It may surprise you to learn that there isn't a formal standard for how general-purpose measuring instruments are specified, or how those specifications are determined. Furthermore, when “calibration to manufacturer's specifications” is requested, a common assumption is that all calibration laboratories use a common method to qualify their calibration capability. Except for ISO/IEC17025 accredited calibration, this is not the case.

“Measurement adequacy” has often been judged by a relatively simple TAR (test accuracy ratio) approach, considering only the principal accuracy specification of the test equipment rather than all of the contributors to the total uncertainty.

The “Guide”, or GUM as it has become known, is a 100+ page document which recommends a methodology for qualifying test accuracy (or more correctly, the potential test inaccuracy) and was published in 1993. Although comprehensive in its treatment of the subject, it doesn't enjoy universal acclaim. Statisticians say it is critically flawed. Practicing engineers view it as too complicated and lengthy. It is, nevertheless, the first methodology to achieve formal, international consensus after decades of debate.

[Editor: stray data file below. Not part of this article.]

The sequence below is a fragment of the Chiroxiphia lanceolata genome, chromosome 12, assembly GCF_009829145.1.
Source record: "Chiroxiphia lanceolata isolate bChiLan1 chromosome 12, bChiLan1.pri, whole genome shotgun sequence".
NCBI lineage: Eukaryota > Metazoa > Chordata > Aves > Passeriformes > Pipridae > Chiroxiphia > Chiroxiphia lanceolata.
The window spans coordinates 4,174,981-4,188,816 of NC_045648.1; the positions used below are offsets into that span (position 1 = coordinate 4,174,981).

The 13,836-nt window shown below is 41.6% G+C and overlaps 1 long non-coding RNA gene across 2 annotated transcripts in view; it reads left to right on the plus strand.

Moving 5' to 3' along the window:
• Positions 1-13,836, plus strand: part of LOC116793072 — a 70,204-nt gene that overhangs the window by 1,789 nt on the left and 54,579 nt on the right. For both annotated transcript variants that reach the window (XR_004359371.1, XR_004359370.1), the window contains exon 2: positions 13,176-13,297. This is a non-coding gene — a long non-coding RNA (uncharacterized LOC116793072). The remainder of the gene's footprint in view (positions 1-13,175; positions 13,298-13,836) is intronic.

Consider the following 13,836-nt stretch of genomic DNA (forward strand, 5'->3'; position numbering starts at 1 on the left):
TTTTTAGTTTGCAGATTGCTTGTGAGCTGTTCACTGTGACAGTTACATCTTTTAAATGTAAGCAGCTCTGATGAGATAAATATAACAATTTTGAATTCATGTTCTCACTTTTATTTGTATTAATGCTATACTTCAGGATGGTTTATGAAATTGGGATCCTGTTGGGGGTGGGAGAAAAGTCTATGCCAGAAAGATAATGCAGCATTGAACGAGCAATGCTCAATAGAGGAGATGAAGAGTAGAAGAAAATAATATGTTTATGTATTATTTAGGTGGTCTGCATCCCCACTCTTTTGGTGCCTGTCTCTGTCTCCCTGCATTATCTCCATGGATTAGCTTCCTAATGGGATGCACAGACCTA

ISO/IEC Guide 98-3:2008 Guide to the Expression of Uncertainty in Measurement

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OIML G 1-100:2008 – The Free Version of the GUM

A free version of the GUM is available from the International Organization of Legal Metrology. Download it by visiting and search explicitly for “Evaluation of measurement data ‑ Guide to the expression of uncertainty in measurement”.

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